Should Carnegie Hall be producing musical revues? In general, probably not. If it really wants to do something about American musical theater, it can always put up concerts of complete scores by the great show composers, or recitals in which the songs are simply suitably grouped and well sung. Production concepts and choreography fit uncomfortably in a concert venue, even in Carnegie’s new midsize space, Zankel Hall. They do so especially when they’re as ineffectual as David Kernan’s Opening Doors, a Sondheim revue in which, no surprise, the unknown and rarely heard numbers come off best, the standards sound standardized, and the overfamiliar, even when appealingly sung by the likes of Kate Baldwin, Victoria Clark, or Eric Jordan Young, make you wish they would go away.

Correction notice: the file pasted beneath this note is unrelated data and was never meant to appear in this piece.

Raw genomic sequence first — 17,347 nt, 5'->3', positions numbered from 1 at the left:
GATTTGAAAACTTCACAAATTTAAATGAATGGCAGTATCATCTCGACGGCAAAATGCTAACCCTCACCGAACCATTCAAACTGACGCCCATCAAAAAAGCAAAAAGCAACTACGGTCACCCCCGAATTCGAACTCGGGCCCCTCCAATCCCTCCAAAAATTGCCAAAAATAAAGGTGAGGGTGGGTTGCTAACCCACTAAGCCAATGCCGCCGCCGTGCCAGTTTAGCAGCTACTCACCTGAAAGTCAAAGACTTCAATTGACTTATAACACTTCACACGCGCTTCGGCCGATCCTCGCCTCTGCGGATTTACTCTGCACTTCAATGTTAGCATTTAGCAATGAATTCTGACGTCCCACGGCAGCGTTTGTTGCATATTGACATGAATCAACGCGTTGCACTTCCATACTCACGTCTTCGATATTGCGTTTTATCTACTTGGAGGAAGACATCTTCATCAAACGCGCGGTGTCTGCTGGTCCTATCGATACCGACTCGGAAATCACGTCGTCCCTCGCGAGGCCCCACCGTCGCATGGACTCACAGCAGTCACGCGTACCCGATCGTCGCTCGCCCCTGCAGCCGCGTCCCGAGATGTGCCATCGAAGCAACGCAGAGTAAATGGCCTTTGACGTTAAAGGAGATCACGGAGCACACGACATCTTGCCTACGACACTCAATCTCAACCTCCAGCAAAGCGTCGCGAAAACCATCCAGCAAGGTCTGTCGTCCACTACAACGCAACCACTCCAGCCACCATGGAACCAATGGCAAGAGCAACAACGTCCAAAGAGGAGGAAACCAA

Kernan’s concept intersperses the songs with taped autobiographical squibs by Sondheim himself. Often pungent, they sometimes link to the songs that follow and sometimes don’t. The juxtaposition produces few revelations; Kernan’s staging ideas produce even fewer. What the show does reveal, ironically, is the reason we don’t need it: Much of Sondheim’s work, “difficult” as it may have seemed at first, has grown so familiar that it’s now the lingua franca of our musical theater—inevitable, quotable, gratifyingly able to survive even a mediocre rendering. He’s great. This show isn’t.

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